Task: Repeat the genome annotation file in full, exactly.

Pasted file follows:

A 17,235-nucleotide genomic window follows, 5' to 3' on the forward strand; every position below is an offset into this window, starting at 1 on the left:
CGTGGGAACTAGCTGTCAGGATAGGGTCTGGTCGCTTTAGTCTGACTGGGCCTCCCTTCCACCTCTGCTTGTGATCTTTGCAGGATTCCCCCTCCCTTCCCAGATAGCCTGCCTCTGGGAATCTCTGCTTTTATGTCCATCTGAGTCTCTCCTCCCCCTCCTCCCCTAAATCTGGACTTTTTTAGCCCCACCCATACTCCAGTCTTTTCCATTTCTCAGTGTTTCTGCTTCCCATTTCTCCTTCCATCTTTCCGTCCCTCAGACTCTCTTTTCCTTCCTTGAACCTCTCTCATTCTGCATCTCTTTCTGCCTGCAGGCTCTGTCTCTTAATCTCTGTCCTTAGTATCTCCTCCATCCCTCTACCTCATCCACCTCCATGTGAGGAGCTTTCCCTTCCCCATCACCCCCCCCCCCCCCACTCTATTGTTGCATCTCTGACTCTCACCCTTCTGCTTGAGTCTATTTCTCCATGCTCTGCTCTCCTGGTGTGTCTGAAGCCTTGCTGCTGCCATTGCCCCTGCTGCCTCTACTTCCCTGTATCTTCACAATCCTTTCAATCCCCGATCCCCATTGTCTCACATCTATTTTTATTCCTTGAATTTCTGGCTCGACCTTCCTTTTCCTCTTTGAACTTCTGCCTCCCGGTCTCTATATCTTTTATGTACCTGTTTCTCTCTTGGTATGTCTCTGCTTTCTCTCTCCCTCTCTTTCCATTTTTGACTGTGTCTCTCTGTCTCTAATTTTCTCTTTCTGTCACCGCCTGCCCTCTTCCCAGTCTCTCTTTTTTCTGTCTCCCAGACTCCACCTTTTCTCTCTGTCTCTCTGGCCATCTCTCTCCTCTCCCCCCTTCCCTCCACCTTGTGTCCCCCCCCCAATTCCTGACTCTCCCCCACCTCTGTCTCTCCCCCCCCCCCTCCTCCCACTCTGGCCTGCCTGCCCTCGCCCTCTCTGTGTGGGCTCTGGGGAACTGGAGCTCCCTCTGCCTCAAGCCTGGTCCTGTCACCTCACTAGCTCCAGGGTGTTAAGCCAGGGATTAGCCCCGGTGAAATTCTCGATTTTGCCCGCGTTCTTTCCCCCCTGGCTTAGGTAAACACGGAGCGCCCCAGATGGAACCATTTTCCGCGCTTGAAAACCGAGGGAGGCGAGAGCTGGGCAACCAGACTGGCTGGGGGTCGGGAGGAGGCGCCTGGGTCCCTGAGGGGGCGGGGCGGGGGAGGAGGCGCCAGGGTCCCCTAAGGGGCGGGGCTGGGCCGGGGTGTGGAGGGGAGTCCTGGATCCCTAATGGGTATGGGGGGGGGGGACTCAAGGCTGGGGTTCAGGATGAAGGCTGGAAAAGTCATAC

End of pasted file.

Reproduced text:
A 17,235-nucleotide genomic window follows, 5' to 3' on the forward strand; every position below is an offset into this window, starting at 1 on the left:
CGTGGGAACTAGCTGTCAGGATAGGGTCTGGTCGCTTTAGTCTGACTGGGCCTCCCTTCCACCTCTGCTTGTGATCTTTGCAGGATTCCCCCTCCCTTCCCAGATAGCCTGCCTCTGGGAATCTCTGCTTTTATGTCCATCTGAGTCTCTCCTCCCCCTCCTCCCCTAAATCTGGACTTTTTTAGCCCCACCCATACTCCAGTCTTTTCCATTTCTCAGTGTTTCTGCTTCCCATTTCTCCTTCCATCTTTCCGTCCCTCAGACTCTCTTTTCCTTCCTTGAACCTCTCTCATTCTGCATCTCTTTCTGCCTGCAGGCTCTGTCTCTTAATCTCTGTCCTTAGTATCTCCTCCATCCCTCTACCTCATCCACCTCCATGTGAGGAGCTTTCCCTTCCCCATCACCCCCCCCCCCCCCACTCTATTGTTGCATCTCTGACTCTCACCCTTCTGCTTGAGTCTATTTCTCCATGCTCTGCTCTCCTGGTGTGTCTGAAGCCTTGCTGCTGCCATTGCCCCTGCTGCCTCTACTTCCCTGTATCTTCACAATCCTTTCAATCCCCGATCCCCATTGTCTCACATCTATTTTTATTCCTTGAATTTCTGGCTCGACCTTCCTTTTCCTCTTTGAACTTCTGCCTCCCGGTCTCTATATCTTTTATGTACCTGTTTCTCTCTTGGTATGTCTCTGCTTTCTCTCTCCCTCTCTTTCCATTTTTGACTGTGTCTCTCTGTCTCTAATTTTCTCTTTCTGTCACCGCCTGCCCTCTTCCCAGTCTCTCTTTTTTCTGTCTCCCAGACTCCACCTTTTCTCTCTGTCTCTCTGGCCATCTCTCTCCTCTCCCCCCTTCCCTCCACCTTGTGTCCCCCCCCCAATTCCTGACTCTCCCCCACCTCTGTCTCTCCCCCCCCCCCTCCTCCCACTCTGGCCTGCCTGCCCTCGCCCTCTCTGTGTGGGCTCTGGGGAACTGGAGCTCCCTCTGCCTCAAGCCTGGTCCTGTCACCTCACTAGCTCCAGGGTGTTAAGCCAGGGATTAGCCCCGGTGAAATTCTCGATTTTGCCCGCGTTCTTTCCCCCCTGGCTTAGGTAAACACGGAGCGCCCCAGATGGAACCATTTTCCGCGCTTGAAAACCGAGGGAGGCGAGAGCTGGGCAACCAGACTGGCTGGGGGTCGGGAGGAGGCGCCTGGGTCCCTGAGGGGGCGGGGCGGGGGAGGAGGCGCCAGGGTCCCCTAAGGGGCGGGGCTGGGCCGGGGTGTGGAGGGGAGTCCTGGATCCCTAATGGGTATGGGGGGGGGGGACTCAAGGCTGGGGTTCAGGATGAAGGCTGGAAAAGTCATAC